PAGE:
Thursday, October 13, 2016

Inventing Game of Life - Numberphile

t a no
player game a read a book called automata studies a whole series of
interesting things about automatic machines for the automaton in particular
John one Norman had been interested in colonizing the planets you see you can't
afford to take humans out to the planets
it's a long way away you've got to carry more food and everything that the weight
of the human by a long way
by the way you've also got to equip your planet with an atmosphere and one moment
idea was that you first send some machines over his model was that you
really going to to send them to Mars and Mars called the Red planners and that's
because it's got a lot of iron ore basically rust and so what these
machines do is initially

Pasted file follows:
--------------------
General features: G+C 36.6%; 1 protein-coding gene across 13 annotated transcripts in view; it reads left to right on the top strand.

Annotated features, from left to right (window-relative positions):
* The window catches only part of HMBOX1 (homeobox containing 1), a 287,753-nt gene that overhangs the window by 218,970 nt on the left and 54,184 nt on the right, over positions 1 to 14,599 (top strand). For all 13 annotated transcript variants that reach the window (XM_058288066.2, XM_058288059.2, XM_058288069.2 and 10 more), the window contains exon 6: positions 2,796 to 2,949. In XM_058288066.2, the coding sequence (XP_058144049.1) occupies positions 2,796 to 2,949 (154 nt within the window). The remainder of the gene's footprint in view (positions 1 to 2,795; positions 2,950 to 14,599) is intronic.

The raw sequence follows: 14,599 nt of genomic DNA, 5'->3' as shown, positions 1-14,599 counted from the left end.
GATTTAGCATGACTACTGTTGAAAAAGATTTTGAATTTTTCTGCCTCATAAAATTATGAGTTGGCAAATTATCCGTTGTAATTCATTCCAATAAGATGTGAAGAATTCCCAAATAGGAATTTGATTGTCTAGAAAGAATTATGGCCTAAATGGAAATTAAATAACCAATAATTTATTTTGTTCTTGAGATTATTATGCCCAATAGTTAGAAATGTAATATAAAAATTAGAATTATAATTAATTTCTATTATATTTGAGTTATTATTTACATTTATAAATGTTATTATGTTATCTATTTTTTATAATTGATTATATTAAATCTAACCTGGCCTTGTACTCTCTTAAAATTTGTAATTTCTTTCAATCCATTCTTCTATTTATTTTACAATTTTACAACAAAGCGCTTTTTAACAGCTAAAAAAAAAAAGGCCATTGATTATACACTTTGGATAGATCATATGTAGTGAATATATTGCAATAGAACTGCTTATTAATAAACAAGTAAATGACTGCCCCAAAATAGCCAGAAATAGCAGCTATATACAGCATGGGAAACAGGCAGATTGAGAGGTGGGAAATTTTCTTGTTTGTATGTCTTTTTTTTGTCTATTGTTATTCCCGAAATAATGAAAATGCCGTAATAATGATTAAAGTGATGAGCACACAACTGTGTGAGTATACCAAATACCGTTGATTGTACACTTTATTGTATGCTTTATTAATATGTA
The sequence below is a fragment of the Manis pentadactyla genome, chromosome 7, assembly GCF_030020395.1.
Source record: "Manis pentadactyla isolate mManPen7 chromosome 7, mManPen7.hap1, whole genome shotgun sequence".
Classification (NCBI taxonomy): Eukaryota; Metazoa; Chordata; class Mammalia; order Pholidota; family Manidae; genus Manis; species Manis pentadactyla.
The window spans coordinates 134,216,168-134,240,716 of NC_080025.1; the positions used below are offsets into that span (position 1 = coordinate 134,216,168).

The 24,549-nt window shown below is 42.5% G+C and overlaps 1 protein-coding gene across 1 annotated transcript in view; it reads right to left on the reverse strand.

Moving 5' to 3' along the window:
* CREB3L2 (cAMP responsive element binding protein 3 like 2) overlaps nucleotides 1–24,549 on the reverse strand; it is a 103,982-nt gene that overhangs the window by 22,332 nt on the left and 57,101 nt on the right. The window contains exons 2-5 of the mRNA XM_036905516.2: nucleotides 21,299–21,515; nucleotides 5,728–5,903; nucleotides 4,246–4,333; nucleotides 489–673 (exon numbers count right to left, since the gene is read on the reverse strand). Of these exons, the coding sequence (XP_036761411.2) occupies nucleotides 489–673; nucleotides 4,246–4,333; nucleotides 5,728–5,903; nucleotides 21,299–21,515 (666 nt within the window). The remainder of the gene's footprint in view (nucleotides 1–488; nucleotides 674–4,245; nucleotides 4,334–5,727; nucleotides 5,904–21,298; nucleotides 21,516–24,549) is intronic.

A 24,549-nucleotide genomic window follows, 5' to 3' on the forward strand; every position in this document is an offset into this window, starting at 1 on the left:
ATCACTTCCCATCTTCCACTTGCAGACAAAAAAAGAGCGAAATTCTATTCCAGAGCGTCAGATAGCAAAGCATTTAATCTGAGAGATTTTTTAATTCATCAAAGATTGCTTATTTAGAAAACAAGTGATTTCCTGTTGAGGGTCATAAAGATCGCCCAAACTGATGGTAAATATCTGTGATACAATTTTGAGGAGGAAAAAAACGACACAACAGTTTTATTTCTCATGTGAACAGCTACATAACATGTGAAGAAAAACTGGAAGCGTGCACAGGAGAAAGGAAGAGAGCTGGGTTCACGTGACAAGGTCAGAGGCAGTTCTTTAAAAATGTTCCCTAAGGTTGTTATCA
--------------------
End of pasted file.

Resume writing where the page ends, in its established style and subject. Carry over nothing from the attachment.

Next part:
well a whole other stages but in a big important stage is they smelt the iron
ore and get I'm and then they're quite clever machines they start using this
iron ore to build new machines whose job is to smelt more and more and so on
not another you doing that but rust is I'm oxide and so when you separate it
into the you get oxygen as it
and so now you can build up an atmosphere containing oxygen
I don't think he helped to equip the whole of Mars with such an atmosphere
but maybe you have some kind of shell or dome and in that dome
you can have an atmosphere and then after a considerable time when these
machines will be chugging away and
making more machines and so on and smelting more i'm producing more oxygen
you send the guys over for us you know
then he realized that you had to have a machine capable of building a copy of
itself and that seems a bit difficult and may be in order to build a machine
you need a more complicated machine and in order to build that more complicated